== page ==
Friday, 27 March 2015

Deep Sequencing: Southern Bastard Faces

Or a look at the many, realistic looking faces in Southern Bastards Vol. 1,
by Jason Aaron, Jason Latour, and Jared K Fletcher; Image Comics

Southern Bastards, a comic about Crime in a small Southern town, is a great comic. It's visceral and brutal and surprisingly human and utterly believable. It is also a comic that I think does something really, really important with character design that I wish more comics, television shows, and movies would do: it has believable looking people.

There will be *SPOILERS* for Souther Bastards: Vol. 1.

Now I enjoy seeing attractive people do attractive things as much as anyone. Everyone gets drawn into the charisma of pretty people. But the fact of the matter is that really conventionally attractive people are a subset of the population. Take any sufficiently large group of people and you will find pretty people, but also some unattractive looking people. and a lot of people that exist somewhere in between. This becomes even more true when you start looking at people with older age demographics, because age makes people wider, saggier, and less conventionally attractive through time. Basically, a truly representative group of humanity includes people who are good looking, but also people who are less immediately attractive too.

This seems like a fact that is missing from most visual media. You open most comics, particularly mainstream Marvel and DC comics, or turn on the television and you are generally confronted by fictional worlds filled with beautiful, conventionally attractive people. Hordes of pretty people wearing the cutting edges of fashion living in unbelievably expensive and gorgeous apartments living fabulous lives. Modelesque superheroes saving cities of glamorous civilians from alien hordes and sexy young singles just trying to figure it out in front of a legion of gorgeous extras. In fiction-land everyone is young and beautiful, and when they aren't it is a noteworthy story point. Normal looking people need not apply.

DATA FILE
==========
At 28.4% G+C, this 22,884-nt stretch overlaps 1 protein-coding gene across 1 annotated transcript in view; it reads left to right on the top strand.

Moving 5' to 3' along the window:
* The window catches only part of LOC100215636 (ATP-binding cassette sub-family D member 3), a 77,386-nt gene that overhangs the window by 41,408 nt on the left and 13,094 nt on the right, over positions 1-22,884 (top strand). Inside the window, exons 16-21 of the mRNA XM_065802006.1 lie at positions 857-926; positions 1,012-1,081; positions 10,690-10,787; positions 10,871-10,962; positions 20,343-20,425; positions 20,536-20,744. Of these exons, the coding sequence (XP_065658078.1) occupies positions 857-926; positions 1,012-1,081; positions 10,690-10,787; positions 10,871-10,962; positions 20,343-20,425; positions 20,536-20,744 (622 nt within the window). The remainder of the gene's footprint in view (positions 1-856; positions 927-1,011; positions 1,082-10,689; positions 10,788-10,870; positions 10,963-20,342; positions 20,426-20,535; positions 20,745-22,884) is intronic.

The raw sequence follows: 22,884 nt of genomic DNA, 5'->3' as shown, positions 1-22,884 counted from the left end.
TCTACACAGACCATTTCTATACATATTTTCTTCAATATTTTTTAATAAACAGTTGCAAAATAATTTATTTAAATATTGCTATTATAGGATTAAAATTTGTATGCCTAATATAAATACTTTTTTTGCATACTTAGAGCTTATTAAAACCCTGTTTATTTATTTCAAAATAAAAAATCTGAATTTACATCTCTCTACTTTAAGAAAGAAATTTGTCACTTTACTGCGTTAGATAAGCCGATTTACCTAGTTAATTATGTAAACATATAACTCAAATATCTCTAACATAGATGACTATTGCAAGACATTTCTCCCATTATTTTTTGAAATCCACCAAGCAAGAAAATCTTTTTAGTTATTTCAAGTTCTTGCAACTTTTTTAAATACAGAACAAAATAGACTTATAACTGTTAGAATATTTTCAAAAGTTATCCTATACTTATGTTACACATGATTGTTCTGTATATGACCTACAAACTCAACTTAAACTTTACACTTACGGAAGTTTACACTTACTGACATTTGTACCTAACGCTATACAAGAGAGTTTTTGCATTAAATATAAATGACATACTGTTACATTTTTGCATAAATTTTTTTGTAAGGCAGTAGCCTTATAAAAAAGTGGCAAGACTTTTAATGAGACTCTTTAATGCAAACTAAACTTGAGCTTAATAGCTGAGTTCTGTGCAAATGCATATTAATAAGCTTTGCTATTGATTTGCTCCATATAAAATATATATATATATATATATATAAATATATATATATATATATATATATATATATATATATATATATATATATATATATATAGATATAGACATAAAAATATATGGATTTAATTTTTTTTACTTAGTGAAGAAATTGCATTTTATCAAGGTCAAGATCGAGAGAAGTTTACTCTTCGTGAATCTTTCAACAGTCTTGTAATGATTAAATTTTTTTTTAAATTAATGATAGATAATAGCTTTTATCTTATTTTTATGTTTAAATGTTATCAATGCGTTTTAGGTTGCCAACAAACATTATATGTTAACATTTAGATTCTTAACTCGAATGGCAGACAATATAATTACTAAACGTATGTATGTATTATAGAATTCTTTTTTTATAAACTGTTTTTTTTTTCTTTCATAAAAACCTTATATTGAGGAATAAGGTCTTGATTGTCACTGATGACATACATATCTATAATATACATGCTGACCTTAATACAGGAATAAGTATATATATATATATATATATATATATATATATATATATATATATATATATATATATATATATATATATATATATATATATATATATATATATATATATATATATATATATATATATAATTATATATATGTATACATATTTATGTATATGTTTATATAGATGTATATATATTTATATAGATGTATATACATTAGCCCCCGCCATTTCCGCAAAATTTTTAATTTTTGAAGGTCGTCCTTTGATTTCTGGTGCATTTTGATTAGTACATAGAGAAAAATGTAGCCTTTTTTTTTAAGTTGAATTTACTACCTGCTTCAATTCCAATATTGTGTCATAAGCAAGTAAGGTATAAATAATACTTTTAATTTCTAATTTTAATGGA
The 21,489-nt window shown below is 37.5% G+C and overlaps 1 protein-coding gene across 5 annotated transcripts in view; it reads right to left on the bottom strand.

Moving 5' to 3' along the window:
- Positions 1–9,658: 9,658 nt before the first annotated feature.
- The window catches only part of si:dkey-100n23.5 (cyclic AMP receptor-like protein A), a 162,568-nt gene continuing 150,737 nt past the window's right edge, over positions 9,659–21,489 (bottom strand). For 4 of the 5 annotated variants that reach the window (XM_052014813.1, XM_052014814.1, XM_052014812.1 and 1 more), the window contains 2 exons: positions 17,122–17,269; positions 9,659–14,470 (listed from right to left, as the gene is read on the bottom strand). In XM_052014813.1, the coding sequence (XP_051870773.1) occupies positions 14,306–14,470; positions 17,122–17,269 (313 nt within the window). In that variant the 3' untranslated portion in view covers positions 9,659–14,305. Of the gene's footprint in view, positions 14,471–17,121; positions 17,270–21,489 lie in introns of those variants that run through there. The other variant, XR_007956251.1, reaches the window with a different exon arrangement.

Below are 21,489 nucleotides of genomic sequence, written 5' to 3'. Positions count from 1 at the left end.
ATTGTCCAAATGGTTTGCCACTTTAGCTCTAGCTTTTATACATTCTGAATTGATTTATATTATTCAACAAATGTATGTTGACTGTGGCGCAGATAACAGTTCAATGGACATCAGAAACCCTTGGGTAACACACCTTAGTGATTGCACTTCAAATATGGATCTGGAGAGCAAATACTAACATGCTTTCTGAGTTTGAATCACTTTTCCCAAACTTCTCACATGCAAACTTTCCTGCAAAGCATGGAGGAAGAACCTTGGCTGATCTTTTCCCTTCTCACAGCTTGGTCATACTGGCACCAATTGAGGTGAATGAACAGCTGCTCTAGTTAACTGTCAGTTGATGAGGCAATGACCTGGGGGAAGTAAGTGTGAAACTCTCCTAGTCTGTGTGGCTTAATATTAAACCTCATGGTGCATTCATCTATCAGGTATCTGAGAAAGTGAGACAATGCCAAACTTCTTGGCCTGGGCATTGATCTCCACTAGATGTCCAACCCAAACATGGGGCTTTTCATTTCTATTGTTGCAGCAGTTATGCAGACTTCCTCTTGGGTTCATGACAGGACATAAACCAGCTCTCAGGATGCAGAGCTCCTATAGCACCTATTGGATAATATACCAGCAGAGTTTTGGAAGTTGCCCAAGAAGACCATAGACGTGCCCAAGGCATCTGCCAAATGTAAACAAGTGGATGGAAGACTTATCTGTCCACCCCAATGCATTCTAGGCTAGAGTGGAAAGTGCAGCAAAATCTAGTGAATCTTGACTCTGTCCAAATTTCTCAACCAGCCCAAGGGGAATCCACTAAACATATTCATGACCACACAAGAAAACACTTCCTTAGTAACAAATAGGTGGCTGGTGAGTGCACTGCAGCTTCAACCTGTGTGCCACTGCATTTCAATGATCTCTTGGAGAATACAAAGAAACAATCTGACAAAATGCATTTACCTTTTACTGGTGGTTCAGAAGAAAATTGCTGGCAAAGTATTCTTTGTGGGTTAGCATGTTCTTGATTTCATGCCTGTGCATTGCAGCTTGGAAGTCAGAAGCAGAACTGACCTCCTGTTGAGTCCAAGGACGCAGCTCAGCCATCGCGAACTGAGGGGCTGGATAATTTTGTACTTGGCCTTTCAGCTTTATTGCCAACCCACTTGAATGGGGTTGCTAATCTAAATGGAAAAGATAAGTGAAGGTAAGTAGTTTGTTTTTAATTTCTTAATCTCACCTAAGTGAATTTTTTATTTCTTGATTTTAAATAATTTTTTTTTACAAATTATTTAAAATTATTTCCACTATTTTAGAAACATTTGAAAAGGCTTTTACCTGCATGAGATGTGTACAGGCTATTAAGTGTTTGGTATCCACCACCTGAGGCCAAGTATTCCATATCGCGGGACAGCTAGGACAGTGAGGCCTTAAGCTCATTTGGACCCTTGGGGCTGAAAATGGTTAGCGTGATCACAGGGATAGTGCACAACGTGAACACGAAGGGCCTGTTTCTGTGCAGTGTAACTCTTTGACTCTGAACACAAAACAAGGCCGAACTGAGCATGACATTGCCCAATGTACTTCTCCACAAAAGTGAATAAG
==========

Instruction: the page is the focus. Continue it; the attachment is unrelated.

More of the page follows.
The trouble with this, aside from how toxic a message it is, is that it is fundamentally unbelievable. Beautiful fiction-land doesn't look like reality, the demographics don't add up. Attractive people can do anything, be as smart or kick ass as anyone, but the idea of an entire detective department being 20-something underwear models with perfectly styled hair and impeccable fashion is as unrealistic as a person with the super power to fly. A downtown coffee shop where everyone looks like members of a fashion catalogue photo-spread has as much basis in reality as adamantium claws. Portraying large groups of people as exclusively conventionally attractive people is completely unrealistic and totally ruins my suspension of disbelief.

It seems to be getting worse too. I am not an especially old human, but even I can recall a time when on television or in comics people looked more demographically reasonable. Sure, there were still very pretty people, often in key roles, but around them you had your grizzled middle-aged detectives, your harried looking mothers, your goofy looking neighbours, or just your average looking extras. The fictional worlds of our visual media used to look so much more like the actual world (I mean, at least as far as attractiveness goes) and as a result used to be so much more believable. Sadly, it seems much of our media has abandoned this.

Southern Bastards does a lot of things very, very well. But the thing that made it feel so fresh to me as a reader and so utterly believable is that it showed a diversity of faces. People in Southern Bastards LOOK LIKE PEOPLE, with all the wrinkles, weight, age, and imperfections that real groups of humans have. There are still attractive people, cute teenagers and handsome youth, but there are also elderly people, fat people, middle-aged people, all of them wearing clothes that are consistent with what actual people of their economic situation would wear. It makes everything look so much more authentic, and it makes the more fantastic elements of the story, the crime, violence, and murder, also feel real and authentic. It's a perfect choice.

And one that I really, really wish we saw more often in comics.

Post by Michael Bround 

So I Read Southern Bastards: Here Was A Man

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